Just because it wasn't available to US buyers doesn't mean it's not a US car. The Chevrolet Epica was one such vehicle. Made by Chevy and sold in Canada, it came out in 2004, reports Popular Mechanics. There's always going to be a significant increase in price, however, often for more than the car is worth. The sales figures speak for themselves when it comes to the Epica. The Canadian car market opted for other more affordable sedans, as Popular Mechanics notes, leaving the Epica in the lurch. As a result, after only two meager years, Chevy threw in the towel on the Epica.
Even if other parts of the world may deride the cars on this list, most US car buyers make a great case to the contrary. Saturn cars, however, are an exception.
Few US car enthusiasts are willing to defend the now-defunct car manufacturer under GM.
That makes it easy to sympathize with Japanese car buyers who never latched on to Saturn back in the '90s. According to The Daily Drive, Saturn shipped cars to Japan for four years before calling it quits. On top of the country going through an economic downturn at the time that negatively hurt US car sales, the Saturn also failed to capture any interest in Japan.
Jeremy Clarkson never hesitates to express his opinion about US cars. Spoiler warning—it isn't pretty. The reality is, there are plenty of people—British and non-British alike—who agree with Clarkson. It also helps that he has a strong affinity for European cars like BMW, which is sure to attract fans supporting what he says.
Of the Chrysler Sebring Cabriolet 2.7 V6, Clarkson went so far as to call it "almost certainly the worst car in the entire world" in a 2008 review posted by The Times.
It's possible Clarkson just woke up on the wrong side of the bed on the day he drove it, though history suggests he just hates US cars.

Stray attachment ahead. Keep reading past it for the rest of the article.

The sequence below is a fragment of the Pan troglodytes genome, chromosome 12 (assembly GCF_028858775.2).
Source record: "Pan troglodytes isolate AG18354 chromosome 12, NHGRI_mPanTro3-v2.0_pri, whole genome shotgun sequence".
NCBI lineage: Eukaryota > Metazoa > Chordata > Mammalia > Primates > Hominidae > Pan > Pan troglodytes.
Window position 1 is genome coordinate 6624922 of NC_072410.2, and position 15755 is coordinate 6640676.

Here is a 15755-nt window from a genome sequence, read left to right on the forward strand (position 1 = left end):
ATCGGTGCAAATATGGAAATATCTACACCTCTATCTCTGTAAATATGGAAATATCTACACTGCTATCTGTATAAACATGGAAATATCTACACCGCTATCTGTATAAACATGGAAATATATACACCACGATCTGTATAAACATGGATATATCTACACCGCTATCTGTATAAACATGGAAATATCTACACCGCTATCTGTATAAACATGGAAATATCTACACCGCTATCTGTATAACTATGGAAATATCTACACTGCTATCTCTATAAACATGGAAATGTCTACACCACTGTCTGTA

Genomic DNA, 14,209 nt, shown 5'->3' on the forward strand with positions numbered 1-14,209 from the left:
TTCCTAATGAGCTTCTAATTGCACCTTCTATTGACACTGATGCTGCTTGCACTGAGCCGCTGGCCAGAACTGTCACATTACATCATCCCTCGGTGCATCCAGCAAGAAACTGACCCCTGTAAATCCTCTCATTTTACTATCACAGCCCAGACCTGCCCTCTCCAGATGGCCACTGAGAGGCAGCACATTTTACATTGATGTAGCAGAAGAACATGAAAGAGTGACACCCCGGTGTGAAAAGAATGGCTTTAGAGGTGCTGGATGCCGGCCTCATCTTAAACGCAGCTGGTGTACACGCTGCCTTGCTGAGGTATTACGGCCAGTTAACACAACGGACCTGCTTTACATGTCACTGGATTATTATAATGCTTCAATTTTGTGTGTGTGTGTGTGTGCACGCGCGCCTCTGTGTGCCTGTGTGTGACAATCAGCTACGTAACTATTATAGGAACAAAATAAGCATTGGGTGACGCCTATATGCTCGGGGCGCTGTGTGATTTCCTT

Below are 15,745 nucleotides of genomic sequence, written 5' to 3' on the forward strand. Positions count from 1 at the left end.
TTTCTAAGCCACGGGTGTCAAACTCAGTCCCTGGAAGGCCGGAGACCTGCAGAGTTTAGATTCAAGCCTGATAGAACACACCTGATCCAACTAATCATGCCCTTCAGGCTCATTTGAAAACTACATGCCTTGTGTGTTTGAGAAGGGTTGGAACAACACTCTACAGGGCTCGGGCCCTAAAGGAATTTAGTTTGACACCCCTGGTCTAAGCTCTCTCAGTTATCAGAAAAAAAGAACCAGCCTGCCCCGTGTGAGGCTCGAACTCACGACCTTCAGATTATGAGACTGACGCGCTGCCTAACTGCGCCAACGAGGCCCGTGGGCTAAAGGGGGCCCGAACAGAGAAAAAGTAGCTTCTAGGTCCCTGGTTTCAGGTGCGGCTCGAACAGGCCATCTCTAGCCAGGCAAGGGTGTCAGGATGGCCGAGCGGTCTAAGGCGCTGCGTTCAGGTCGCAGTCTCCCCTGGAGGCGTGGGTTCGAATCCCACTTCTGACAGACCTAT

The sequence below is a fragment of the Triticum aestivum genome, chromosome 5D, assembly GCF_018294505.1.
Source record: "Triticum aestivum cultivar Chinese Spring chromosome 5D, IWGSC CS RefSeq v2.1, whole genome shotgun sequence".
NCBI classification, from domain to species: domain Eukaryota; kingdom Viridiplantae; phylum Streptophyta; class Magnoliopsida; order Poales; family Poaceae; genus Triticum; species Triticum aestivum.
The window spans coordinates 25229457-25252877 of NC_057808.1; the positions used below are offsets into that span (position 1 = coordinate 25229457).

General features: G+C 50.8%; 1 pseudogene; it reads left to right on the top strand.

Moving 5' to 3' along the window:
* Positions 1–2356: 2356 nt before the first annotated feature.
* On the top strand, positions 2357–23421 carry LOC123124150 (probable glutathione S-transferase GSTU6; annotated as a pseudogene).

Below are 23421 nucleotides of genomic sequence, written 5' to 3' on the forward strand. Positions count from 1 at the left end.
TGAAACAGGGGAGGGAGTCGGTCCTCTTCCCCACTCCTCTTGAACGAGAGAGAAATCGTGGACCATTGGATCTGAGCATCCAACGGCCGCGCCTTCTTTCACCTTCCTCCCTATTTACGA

In another comparison of automobile models between the US and the UK, the Ford Granada fits in as a case of "What Could've Been." According to Jalopnik, the US version launched with a less-than-stellar engine that could deliver 94 horsepower.
Although the chassis was ostensibly handed down from better Ford siblings, it's a car that history hasn't looked on too fondly.
Even more, Jalopnik details the British version, which looked better, could fare better steering out of a precarious situation and offered quality options, although one caveat worth mentioning is that Ford of Germany made the Europe versions.
A car brand like Tesla has managed to win over fans from around the globe. Their cars are cutting edge, beautiful, and made with care. That didn't stop then Top Gear host Jeremy Clarkson from lambasting the beloved automaker's Roadster. In a move that forced Tesla's hand in suing the BBC for Top Gear's claims—a lawsuit Wired reports was ultimately dismissed in the British channel's favor—Clarkson claimed the Roadster snuffs out after 55 miles. Tesla, however, had advertised that the car's charge lasts beyond 200 miles, almost four times what Clarkson asserted. According to Car Throttle, Clarkson was right—but only because they pushed the Roadster to the brink by driving it nonstop. In the end, all Top Gear proved was that they didn't like Tesla's darling Roadster.